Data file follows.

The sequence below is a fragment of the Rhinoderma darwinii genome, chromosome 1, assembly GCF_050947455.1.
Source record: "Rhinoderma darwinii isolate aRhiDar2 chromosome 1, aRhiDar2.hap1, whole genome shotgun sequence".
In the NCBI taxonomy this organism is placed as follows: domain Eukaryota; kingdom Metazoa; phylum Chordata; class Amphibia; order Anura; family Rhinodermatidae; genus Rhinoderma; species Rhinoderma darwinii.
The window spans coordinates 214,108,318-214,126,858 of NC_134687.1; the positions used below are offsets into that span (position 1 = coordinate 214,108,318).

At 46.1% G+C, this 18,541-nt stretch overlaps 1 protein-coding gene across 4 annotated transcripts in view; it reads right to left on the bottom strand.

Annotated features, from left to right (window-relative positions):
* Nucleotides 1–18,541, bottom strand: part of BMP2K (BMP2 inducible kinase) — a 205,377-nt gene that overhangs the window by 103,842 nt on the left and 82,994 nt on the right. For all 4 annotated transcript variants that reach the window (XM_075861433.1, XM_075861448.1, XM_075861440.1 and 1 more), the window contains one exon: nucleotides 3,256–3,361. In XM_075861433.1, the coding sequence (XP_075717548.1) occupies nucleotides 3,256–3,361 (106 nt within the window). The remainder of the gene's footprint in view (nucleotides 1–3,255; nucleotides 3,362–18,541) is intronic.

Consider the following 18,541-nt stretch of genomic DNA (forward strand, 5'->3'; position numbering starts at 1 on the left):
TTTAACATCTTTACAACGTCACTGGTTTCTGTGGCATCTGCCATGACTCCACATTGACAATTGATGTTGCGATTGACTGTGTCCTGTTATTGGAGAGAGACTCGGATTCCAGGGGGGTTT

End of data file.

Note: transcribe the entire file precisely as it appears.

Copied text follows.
The sequence below is a fragment of the Rhinoderma darwinii genome, chromosome 1, assembly GCF_050947455.1.
Source record: "Rhinoderma darwinii isolate aRhiDar2 chromosome 1, aRhiDar2.hap1, whole genome shotgun sequence".
In the NCBI taxonomy this organism is placed as follows: domain Eukaryota; kingdom Metazoa; phylum Chordata; class Amphibia; order Anura; family Rhinodermatidae; genus Rhinoderma; species Rhinoderma darwinii.
The window spans coordinates 214,108,318-214,126,858 of NC_134687.1; the positions used below are offsets into that span (position 1 = coordinate 214,108,318).

At 46.1% G+C, this 18,541-nt stretch overlaps 1 protein-coding gene across 4 annotated transcripts in view; it reads right to left on the bottom strand.

Annotated features, from left to right (window-relative positions):
* Nucleotides 1–18,541, bottom strand: part of BMP2K (BMP2 inducible kinase) — a 205,377-nt gene that overhangs the window by 103,842 nt on the left and 82,994 nt on the right. For all 4 annotated transcript variants that reach the window (XM_075861433.1, XM_075861448.1, XM_075861440.1 and 1 more), the window contains one exon: nucleotides 3,256–3,361. In XM_075861433.1, the coding sequence (XP_075717548.1) occupies nucleotides 3,256–3,361 (106 nt within the window). The remainder of the gene's footprint in view (nucleotides 1–3,255; nucleotides 3,362–18,541) is intronic.

Consider the following 18,541-nt stretch of genomic DNA (forward strand, 5'->3'; position numbering starts at 1 on the left):
TTTAACATCTTTACAACGTCACTGGTTTCTGTGGCATCTGCCATGACTCCACATTGACAATTGATGTTGCGATTGACTGTGTCCTGTTATTGGAGAGAGACTCGGATTCCAGGGGGGTTT